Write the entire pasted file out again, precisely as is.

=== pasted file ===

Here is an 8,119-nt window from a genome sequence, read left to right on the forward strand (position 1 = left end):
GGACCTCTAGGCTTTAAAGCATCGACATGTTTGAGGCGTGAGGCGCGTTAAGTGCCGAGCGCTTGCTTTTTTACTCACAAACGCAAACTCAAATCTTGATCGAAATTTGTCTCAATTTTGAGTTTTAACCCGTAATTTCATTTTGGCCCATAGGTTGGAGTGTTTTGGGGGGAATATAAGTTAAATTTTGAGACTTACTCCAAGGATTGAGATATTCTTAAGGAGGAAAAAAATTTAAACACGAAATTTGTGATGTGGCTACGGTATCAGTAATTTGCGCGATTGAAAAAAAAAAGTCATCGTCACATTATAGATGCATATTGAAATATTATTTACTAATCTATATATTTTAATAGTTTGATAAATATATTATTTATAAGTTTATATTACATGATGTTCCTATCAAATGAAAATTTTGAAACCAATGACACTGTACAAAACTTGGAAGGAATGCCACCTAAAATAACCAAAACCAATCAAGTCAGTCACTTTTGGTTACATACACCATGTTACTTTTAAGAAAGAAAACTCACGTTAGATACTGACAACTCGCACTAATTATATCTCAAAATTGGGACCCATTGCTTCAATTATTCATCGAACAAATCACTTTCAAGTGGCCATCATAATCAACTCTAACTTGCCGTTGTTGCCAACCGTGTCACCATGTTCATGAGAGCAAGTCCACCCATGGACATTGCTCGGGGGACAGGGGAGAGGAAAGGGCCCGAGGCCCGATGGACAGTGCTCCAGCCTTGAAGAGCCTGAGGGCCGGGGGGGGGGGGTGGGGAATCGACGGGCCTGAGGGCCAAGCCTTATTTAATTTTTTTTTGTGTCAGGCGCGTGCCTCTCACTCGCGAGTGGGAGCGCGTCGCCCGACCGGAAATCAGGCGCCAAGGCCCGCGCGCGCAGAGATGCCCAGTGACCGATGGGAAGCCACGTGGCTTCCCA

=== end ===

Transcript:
Here is an 8,119-nt window from a genome sequence, read left to right on the forward strand (position 1 = left end):
GGACCTCTAGGCTTTAAAGCATCGACATGTTTGAGGCGTGAGGCGCGTTAAGTGCCGAGCGCTTGCTTTTTTACTCACAAACGCAAACTCAAATCTTGATCGAAATTTGTCTCAATTTTGAGTTTTAACCCGTAATTTCATTTTGGCCCATAGGTTGGAGTGTTTTGGGGGGAATATAAGTTAAATTTTGAGACTTACTCCAAGGATTGAGATATTCTTAAGGAGGAAAAAAATTTAAACACGAAATTTGTGATGTGGCTACGGTATCAGTAATTTGCGCGATTGAAAAAAAAAAGTCATCGTCACATTATAGATGCATATTGAAATATTATTTACTAATCTATATATTTTAATAGTTTGATAAATATATTATTTATAAGTTTATATTACATGATGTTCCTATCAAATGAAAATTTTGAAACCAATGACACTGTACAAAACTTGGAAGGAATGCCACCTAAAATAACCAAAACCAATCAAGTCAGTCACTTTTGGTTACATACACCATGTTACTTTTAAGAAAGAAAACTCACGTTAGATACTGACAACTCGCACTAATTATATCTCAAAATTGGGACCCATTGCTTCAATTATTCATCGAACAAATCACTTTCAAGTGGCCATCATAATCAACTCTAACTTGCCGTTGTTGCCAACCGTGTCACCATGTTCATGAGAGCAAGTCCACCCATGGACATTGCTCGGGGGACAGGGGAGAGGAAAGGGCCCGAGGCCCGATGGACAGTGCTCCAGCCTTGAAGAGCCTGAGGGCCGGGGGGGGGGGGTGGGGAATCGACGGGCCTGAGGGCCAAGCCTTATTTAATTTTTTTTTGTGTCAGGCGCGTGCCTCTCACTCGCGAGTGGGAGCGCGTCGCCCGACCGGAAATCAGGCGCCAAGGCCCGCGCGCGCAGAGATGCCCAGTGACCGATGGGAAGCCACGTGGCTTCCCA